Barroso steps up

Portugal’s Social Democratic Prime Minister Durão Barroso has officially accepted the post of new European Commission President, and will replace outgoing President Romano Prodi in October.

Barroso made his announcement at lunchtime on Tuesday: “I would like to inform the Portuguese people that I intend to accept the invitation that has been offered to me by the heads of state and European governments,” he said in a speech to the nation. But his departure as Prime Minister has bitterly divided Portugal’s establishment and prompted opposition calls for fresh elections and protests over his successor.

Irish Prime Minister Bertie Ahern, who has been leading the search for Prodi’s replacement, announced Barroso’s appointment. “Over the last few days, I have been consulting extensively with colleagues and I am very pleased to be able to confirm that there is overwhelming support for the appointment of Portuguese Prime Minister Barroso as President of the Commission,” said the Irish Premier.

Barroso, a 48-year-old lawyer who is fluent in several languages, has led Portugal’s centre-right coalition government since March 2002. During his consultations with President Sampaio at Belém Palace last weekend, the Prime Minister apparently made the decision to take on his new role after securing a promise that his departure would not signal new legislative elections and would not jeopardise Portugal’s political stability.

The PM had consistently denied he would accept the post, but eventually bowed to the will of other European leaders, who viewed him as a unifying candidate. The German Chancellor Gerhard Schröder and British Prime Minister Tony Blair both support Barroso’s appointment. “I am very happy to note that there is overwhelming endorsement of Barroso’s appointment, “said Blair.

Schröder greeted Barroso’s appointment with more measured praise, merely saying Barroso “could depend on sufficient backing” for the post.It had been thought that Barroso’s support of the US-led war in Iraq made him unattractive to some European countries. In particular, his hosting of the pre-war summit on Portuguese soil – in the Azores – had antagonised some European leaders.

Controversial successor

Barroso’s successor looks likely to be Lisbon Mayor Pedro Santana Lopes. But Lopes’ name has provoked considerable controversy and not only among the opposition, who are keen to exploit the situation to their own political advantage. Opposition Socialist Party leader Ferro Rodrigues wants to build on his party’s success in the recent European elections and believes he would stand a From page 1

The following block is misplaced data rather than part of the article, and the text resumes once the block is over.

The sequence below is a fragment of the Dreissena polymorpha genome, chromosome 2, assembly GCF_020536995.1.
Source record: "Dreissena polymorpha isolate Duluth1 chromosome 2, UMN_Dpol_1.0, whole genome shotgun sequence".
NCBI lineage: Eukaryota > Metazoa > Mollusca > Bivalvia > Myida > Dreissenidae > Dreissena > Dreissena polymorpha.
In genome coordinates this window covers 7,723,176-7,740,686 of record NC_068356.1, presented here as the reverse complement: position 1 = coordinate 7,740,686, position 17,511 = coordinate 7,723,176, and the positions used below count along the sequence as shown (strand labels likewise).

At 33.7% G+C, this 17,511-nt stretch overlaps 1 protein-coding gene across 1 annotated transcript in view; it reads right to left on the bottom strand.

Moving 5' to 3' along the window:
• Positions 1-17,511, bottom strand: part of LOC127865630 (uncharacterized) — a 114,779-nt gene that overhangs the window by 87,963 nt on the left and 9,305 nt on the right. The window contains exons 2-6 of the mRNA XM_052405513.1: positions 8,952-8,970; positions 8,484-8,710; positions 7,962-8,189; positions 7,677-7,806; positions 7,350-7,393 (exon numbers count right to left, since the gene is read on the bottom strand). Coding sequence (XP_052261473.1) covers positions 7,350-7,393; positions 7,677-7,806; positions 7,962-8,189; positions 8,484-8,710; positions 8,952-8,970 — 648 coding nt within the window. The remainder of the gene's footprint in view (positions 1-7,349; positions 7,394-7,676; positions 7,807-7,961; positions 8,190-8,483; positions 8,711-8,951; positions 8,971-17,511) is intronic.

good chance of victory in the event of a general election. But it is understood that the President has rejected his calls for new legislative elections and has assured Barroso that the political stability of the coalition is not in doubt. For his part, Barroso’s coalition partner, Paulo Portas, the head of the right-wing CDS-PP Party, has also indicated that the coalition would remain intact in the event of a new Prime Minister.

Rodrigues made clear that the government’s internal coup d’état was, in his view,unconstitutional and unethical. “We must bear in mind that the Portuguese people, when they voted, never had the slightest inkling that Santana Lopes could become Prime Minister,” he said.

Even in his own party, Lopes’ appointment is not being universally hailed. Apparently both Luís Marques Mendes, Minister for Parliamentary Affairs, and Minister of Finance Manuela Ferreira Leite, have expressed strong reservations about Lopes. In Lisbon, thousands of protestors gathered outside Belém Palace calling for fresh elections and rejecting what they called “self-government”.

A spokesperson for the Prime Minister’s office explained the constitutional situation to The Resident: “The Prime Minister can nominate a successor and the President has to decide whether to appoint him. In so doing, he will select the option that creates maximum stability for the country.” In the case of Santana Lopes, he’s the natural choice as successor because he is the vice-president of the PSD Party, the current number two. The fact that the President Sampaio is also a Socialist will have no bearing on his decision, nor will it mean he is more susceptible to agree to the Socialists’ demand to call elections. “He is bound to be completely impartial,” the spokesperson told us.

The new job

What is his job title?

European Commission President

How long will his presidency last?

Barroso’s appointment will be for five years. He will earn about 290,000 euros a year.

Where will he be based?

In Brussels.

What is his role?

He is the guardian of the treaty’s initiatives and will propose policy issues to the European parliament. He appoints 25 commissioners from each country and distributes their portfolios. It is the most important formal post at Brussels. In addition to being president of the commission, Barroso will also be the Portuguese Commissioner.

What is the presidency of the European Council?

That is a separate post, a six-month rotating presidency in which different leaders from each country take turns to assume the presidency of the council.

Barroso’s C.V.

José Manuel Durão Barroso became politically active shortly after the 1974 revolution when he joined a right-wing group known for its radical opposition to communism. He joined the PSD in 1980 and five years later was elected to parliament. At the age of only 29, he was chosen as Secretary of State for Internal Administration by the then Prime Minister, Cavaco Silva. In 1992, he became Minister for Foreign Affairs. When his party was defeated in the 1995 legislative elections Barroso withdrew from politics, becoming a lecturer at Georgetown University in Washington. But he returned in 1999 to assume the presidency of the party. He became Prime Minister in 2002 when his party won a narrow victory over the socialists.